by Kevin Turnquist
Traveling up highway 371, tense with the anticipation of playing one of our
favorite Minnesota golf courses, a nagging thought crept into mind. "How can you be
objective about the Preserve when you already know you love the course?"
Unfortunately this innocuous little thought soon led to a downward spiral centered on the
question of "How can you be objective about anything anymore?" The rigidity of
age has not been limited to inflexible back muscles and calcified hamstrings. It extends
to limit thought patterns and perceptions of the world so pervasively now that the thought
of seeing anything in a new and different way seems totally impossible. Past the age of 40
our destiny is to seek out all elements of reality which confirm our preexisting biases
and discard the rest. Soon were locked up in nursing homes, our worlds so shrunken
and predictable that any alterations in toileting routine are met with catastrophic
When these sorts of thoughts occur on the way to
the course it is no surprise that the thinkers game can get just a tad erratic. Or
that he tries to persuade his driver to turn back to Brainerd in search of the canned
martinis which eased the pain of another inglorious round. But golf courses can have a
strange and powerful effect upon the psyche. Standing near the clubhouse, looking down
over The Preserves beautiful opening vista, the swirling darkness of these rather
negative thought patterns began to clear. Granted they were not replaced by anything so
valuable as "Swing Thoughts" or the Zen-like tranquility one imagines is in the
minds of the low-handicappers. Yet as the round progressed the shift from the private hell
of thought to the "experience of the now" became increasingly complete.
As the fog lifted the attributes of the course were increasingly appreciated. The
Preserve continues to impress as one of the most beautiful layouts in the state. Lovely
bent grass fairways meander up and down rolling hills with no homes or freeways to disturb
the experience. The holes reveal more of their character with each round that is played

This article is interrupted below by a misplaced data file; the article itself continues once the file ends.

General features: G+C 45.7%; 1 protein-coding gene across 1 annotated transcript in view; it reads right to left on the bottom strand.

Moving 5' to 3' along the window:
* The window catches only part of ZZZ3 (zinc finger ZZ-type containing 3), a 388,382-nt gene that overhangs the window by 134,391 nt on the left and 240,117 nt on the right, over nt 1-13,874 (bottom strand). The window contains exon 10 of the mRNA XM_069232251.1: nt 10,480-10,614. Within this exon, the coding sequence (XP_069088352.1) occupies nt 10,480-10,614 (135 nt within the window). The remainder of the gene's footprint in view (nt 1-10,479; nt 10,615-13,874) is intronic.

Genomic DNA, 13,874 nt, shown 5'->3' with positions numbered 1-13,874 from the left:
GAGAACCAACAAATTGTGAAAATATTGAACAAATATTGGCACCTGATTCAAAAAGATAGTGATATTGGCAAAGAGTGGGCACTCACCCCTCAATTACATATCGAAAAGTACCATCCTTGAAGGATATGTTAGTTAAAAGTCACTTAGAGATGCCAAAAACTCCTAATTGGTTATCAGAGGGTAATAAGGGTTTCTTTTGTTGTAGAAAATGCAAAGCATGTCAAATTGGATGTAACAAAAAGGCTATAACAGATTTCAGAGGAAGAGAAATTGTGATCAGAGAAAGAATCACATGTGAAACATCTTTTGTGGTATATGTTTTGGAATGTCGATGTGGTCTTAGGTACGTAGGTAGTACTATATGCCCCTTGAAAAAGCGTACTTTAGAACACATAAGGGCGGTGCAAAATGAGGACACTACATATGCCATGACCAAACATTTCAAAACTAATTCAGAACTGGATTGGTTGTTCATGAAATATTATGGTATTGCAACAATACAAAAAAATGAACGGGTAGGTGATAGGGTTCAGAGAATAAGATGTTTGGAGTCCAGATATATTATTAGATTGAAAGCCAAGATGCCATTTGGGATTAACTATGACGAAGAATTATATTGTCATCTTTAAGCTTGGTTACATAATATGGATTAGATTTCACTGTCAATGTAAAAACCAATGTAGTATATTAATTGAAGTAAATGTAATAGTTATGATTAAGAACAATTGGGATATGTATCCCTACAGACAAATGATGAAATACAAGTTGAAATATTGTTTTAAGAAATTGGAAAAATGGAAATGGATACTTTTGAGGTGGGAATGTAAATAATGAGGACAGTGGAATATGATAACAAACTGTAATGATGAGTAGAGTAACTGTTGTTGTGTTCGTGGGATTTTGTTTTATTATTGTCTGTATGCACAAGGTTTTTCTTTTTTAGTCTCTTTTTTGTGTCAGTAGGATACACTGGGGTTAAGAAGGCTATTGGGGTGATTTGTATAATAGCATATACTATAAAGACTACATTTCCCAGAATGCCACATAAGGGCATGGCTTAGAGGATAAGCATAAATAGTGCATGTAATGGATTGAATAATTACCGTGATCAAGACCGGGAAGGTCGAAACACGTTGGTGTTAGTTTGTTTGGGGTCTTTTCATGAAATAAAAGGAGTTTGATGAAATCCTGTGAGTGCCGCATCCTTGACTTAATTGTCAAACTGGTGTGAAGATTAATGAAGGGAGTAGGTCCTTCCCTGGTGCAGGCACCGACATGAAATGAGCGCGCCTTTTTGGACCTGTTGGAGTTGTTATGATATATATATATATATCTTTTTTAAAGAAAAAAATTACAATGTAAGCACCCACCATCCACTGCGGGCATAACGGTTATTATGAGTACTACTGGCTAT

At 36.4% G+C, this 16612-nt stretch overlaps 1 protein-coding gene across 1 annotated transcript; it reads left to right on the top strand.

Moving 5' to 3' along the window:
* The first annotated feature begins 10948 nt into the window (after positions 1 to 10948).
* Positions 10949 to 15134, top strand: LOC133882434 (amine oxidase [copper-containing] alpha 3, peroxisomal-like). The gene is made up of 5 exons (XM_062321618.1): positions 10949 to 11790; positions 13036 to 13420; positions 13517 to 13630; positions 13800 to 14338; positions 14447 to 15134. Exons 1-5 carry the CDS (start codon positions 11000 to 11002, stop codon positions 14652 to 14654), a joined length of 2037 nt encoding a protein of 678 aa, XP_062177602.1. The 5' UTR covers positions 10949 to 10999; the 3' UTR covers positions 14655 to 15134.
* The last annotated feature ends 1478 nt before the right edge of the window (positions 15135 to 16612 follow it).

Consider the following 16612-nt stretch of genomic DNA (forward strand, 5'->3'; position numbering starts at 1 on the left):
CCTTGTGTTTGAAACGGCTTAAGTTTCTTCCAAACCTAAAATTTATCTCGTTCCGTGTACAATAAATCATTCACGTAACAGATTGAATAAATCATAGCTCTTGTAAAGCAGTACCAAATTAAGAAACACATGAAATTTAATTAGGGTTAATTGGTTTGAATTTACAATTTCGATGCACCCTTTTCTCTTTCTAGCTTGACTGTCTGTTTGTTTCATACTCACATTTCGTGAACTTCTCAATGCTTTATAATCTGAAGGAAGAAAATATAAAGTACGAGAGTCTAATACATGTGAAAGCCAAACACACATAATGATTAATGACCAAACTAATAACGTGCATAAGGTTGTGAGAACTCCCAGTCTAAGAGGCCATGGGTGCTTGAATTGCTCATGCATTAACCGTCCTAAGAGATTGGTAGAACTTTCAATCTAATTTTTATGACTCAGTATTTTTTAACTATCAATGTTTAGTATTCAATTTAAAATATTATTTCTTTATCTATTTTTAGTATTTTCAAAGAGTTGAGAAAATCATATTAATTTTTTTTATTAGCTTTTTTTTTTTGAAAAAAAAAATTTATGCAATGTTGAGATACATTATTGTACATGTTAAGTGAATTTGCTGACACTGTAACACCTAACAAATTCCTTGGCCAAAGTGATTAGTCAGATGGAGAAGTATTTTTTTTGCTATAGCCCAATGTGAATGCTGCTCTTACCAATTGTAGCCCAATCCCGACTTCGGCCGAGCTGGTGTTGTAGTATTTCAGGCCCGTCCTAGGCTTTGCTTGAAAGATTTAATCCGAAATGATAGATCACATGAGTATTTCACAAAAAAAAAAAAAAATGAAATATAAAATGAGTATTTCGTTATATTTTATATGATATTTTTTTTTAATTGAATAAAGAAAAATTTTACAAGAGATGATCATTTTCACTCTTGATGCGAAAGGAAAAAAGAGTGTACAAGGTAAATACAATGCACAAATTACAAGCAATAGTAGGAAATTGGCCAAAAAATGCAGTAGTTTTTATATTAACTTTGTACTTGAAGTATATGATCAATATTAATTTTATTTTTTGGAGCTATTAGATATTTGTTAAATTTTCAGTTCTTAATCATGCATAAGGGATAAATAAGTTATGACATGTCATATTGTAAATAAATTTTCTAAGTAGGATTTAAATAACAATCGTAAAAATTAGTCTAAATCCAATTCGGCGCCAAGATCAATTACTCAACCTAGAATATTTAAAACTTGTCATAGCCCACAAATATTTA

here. Greens were in the best shape weve seen them-fast and true with lots of subtle
break. With a slope of 132 from the 6204 yard white tees there is obviously plenty of
challenge to this course. Good shotmaking -at times even "target golf" - is
demanded and bad shots can quickly lead to disaster.
Predictably, our foursome was soon embroiled in old discussions about whether The
Preserve should be ranked above The Classic (which we had returned to the day before) in
the hierarchy of Minnesotas public golf courses. A player in our group who had
played neither of these courses before gave the nod to The Preserve. As usual, proponents
of the Classic cited the superior sand and more numerous tee boxes of their track while
pro-Preservists focused on beauty and layout. No consensus was reached. No consensus is
ever reached on this issue. Once again, however, there was widespread agreement that The
Preserve clearly rates above its spendier sibling in the Grandview lineup, The Pines.
The SportsPage has always used the same test when ranking golf courses. Where do you
prefer to play on a beautiful day without regard for the cost of the round? When economics
are introduced The Preserve once again emerges as the clear winner of the Brainerd area
premium courses. Green fees have increased a bit to $53.50 on weekends ( $69.50 with cart)
but this is still a genuine golfing value when compared to the C-note it takes to play The
There seems to be no end to the construction of super-premium destination golf courses
in the Gull Lake area. We hope this trend continues indefinitely and are already looking
forward to visiting The Legacy (built by Craguns) and Grandviews new Deacons
Lodge. Debates about the relative rankings of Minnesotas courses will undoubtedly
grow even more heated and complex as these newcomers are added. The Preserve may not
receive the same degree of recognition as its pricier competitors but the true golf
fans will still be appreciating this gem decades from now.
Leaving the course, smug in the belief that previous views of the course turned out to
be so very correct, the thought occurred that "When youre right youre
right." And so the spiral started again, ending up -as it always does- with the fear
that this path of certainty is leading to a life in which examining the contents of
ones bedpan will be of earth-shattering importance.
Read the SportsPage's original
review of The Preserve.